• There is a way to stream events via a custom data reference into the analysis engine from non-PI sources for event based scheduling.
              The not so good:
              • Some issues if you're x86 PSE and add a calc with an x86 DR that is not compatible with the Analysis Service but it appears to evaluate fine.
              • You can generate EFs but cannot manipulate Attributes of a generated EF.
              • Can't trigger calculations based on generation of an Event Frame.
              • Needs custom functions.
              • UOM within calcs was an after thought for v1.
              I've built a PE => Abacus parser and it works great but you really miss out on defining a hierarchy or associating calculations with a template etc. So I did it as challenge but soon realised that it doesn't really help you in the long run.
                • Re: Experiences with Asset Based Analytics / Abacus?

                  Thanks Michael and Rhys for sharing your experiences! It sounds like there are a lot of good things, but also some ways for things to go.


                  The ability to use the Analysis Service with custom DR's sounds quite powerful in itself though!


                  From your experience with deploying AF analytics, would you say there is no longer a compelling reason or use case to implement a new solution using PE's? (Other than perhaps if a proper AF tree wasn't available?). Or have you still run into situations where you felt it would have been better (for whatever reason) to implement the calculation in a PE?


                  My initial impression is that since the analytics use PE syntax, that most, if not all, of the functionality of the original PE's should be possible in Asset Based Analytics, but I haven't done any complete studies of this yet.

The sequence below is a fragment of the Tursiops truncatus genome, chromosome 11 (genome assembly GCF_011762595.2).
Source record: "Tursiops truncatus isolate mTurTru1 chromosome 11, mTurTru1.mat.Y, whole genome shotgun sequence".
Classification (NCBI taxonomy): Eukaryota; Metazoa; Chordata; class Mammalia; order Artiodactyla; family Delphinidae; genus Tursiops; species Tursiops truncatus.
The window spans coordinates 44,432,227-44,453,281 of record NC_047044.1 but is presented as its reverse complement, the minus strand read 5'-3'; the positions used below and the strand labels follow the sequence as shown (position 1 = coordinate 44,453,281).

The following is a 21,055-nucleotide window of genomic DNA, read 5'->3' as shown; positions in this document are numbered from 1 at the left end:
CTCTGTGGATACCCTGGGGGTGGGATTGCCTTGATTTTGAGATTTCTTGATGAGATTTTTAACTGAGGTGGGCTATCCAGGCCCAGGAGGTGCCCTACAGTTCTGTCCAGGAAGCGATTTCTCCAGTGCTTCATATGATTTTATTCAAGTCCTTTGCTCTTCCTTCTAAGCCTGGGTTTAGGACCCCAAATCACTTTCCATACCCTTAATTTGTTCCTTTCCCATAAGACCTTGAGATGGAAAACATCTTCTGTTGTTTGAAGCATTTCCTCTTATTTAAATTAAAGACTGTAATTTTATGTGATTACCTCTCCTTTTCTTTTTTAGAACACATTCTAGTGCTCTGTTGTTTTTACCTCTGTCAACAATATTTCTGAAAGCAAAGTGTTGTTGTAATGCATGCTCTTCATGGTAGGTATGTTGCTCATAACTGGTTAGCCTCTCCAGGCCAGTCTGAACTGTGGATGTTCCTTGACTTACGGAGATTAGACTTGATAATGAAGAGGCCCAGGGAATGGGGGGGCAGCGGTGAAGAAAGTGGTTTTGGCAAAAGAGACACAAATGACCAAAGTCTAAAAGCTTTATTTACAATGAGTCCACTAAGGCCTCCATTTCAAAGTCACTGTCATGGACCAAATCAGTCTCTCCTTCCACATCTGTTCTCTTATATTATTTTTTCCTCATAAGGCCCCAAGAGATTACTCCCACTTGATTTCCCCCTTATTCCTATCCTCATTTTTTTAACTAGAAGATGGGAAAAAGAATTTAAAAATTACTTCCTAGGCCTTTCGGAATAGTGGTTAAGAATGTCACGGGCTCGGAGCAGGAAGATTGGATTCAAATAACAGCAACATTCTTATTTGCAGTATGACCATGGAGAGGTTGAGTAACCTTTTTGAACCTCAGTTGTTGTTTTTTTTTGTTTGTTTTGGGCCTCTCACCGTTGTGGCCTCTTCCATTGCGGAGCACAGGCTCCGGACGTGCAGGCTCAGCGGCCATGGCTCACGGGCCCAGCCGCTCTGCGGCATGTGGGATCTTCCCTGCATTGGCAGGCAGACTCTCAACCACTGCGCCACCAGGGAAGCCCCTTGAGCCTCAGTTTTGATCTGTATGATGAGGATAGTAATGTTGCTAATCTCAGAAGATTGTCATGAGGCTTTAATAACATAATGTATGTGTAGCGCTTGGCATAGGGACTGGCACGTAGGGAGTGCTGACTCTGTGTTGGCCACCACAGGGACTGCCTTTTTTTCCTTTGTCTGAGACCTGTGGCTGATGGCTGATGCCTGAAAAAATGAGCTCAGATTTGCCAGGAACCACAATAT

• Re: Experiences with Asset Based Analytics / Abacus?

                      Hi Ashley,


                      I would say that there is no compelling reason to use PE period. Even if you don't have an AF tree you can simply create an element. Only reason I would use PE now is if there was a function that I really need that wasn't in Abacus; like you I haven't done a comparison.


                      There is one more not so good I would like to add (I'm sure the product team is looking at this thread). Rollup don't have a weighted function; e.g. weighted average. You can do weighted rollups but you land up with a number intermediate calculations.

                        • Re: Experiences with Asset Based Analytics / Abacus?



                          The way we implemented Rollup has a somewhat hidden feature, in that you can add/remove child elements and the Rollup continues to work without you having to change the analysis.  It's subtle, but we think it's beneficial to customers that have to move elements around the hierarchy and in this way they don't have to redo the Rollup analyses.  As such, it's not possible to do a weighted average with the current design.